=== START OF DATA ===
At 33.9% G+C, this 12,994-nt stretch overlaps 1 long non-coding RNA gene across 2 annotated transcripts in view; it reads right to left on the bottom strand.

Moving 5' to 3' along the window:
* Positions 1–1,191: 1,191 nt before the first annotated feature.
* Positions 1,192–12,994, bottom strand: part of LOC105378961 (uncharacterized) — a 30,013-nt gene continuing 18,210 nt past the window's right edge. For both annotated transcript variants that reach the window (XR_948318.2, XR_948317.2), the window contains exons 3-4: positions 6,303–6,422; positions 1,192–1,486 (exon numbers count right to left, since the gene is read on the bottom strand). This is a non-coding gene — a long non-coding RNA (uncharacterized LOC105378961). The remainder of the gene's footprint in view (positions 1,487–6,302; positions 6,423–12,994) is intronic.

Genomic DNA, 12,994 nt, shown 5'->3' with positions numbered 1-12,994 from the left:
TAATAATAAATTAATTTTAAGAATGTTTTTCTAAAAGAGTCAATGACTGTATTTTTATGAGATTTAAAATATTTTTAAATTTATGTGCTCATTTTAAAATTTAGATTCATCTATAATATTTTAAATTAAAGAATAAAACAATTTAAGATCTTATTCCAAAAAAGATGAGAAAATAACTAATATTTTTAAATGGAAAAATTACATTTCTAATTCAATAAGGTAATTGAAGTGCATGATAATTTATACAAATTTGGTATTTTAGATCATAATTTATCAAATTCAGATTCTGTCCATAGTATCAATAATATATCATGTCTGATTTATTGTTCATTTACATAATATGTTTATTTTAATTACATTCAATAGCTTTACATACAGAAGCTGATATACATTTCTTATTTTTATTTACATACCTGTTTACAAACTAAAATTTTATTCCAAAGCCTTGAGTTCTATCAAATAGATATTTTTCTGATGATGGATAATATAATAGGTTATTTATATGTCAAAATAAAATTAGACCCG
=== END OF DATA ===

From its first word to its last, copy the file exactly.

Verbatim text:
At 33.9% G+C, this 12,994-nt stretch overlaps 1 long non-coding RNA gene across 2 annotated transcripts in view; it reads right to left on the bottom strand.

Moving 5' to 3' along the window:
* Positions 1–1,191: 1,191 nt before the first annotated feature.
* Positions 1,192–12,994, bottom strand: part of LOC105378961 (uncharacterized) — a 30,013-nt gene continuing 18,210 nt past the window's right edge. For both annotated transcript variants that reach the window (XR_948318.2, XR_948317.2), the window contains exons 3-4: positions 6,303–6,422; positions 1,192–1,486 (exon numbers count right to left, since the gene is read on the bottom strand). This is a non-coding gene — a long non-coding RNA (uncharacterized LOC105378961). The remainder of the gene's footprint in view (positions 1,487–6,302; positions 6,423–12,994) is intronic.

Genomic DNA, 12,994 nt, shown 5'->3' with positions numbered 1-12,994 from the left:
TAATAATAAATTAATTTTAAGAATGTTTTTCTAAAAGAGTCAATGACTGTATTTTTATGAGATTTAAAATATTTTTAAATTTATGTGCTCATTTTAAAATTTAGATTCATCTATAATATTTTAAATTAAAGAATAAAACAATTTAAGATCTTATTCCAAAAAAGATGAGAAAATAACTAATATTTTTAAATGGAAAAATTACATTTCTAATTCAATAAGGTAATTGAAGTGCATGATAATTTATACAAATTTGGTATTTTAGATCATAATTTATCAAATTCAGATTCTGTCCATAGTATCAATAATATATCATGTCTGATTTATTGTTCATTTACATAATATGTTTATTTTAATTACATTCAATAGCTTTACATACAGAAGCTGATATACATTTCTTATTTTTATTTACATACCTGTTTACAAACTAAAATTTTATTCCAAAGCCTTGAGTTCTATCAAATAGATATTTTTCTGATGATGGATAATATAATAGGTTATTTATATGTCAAAATAAAATTAGACCCG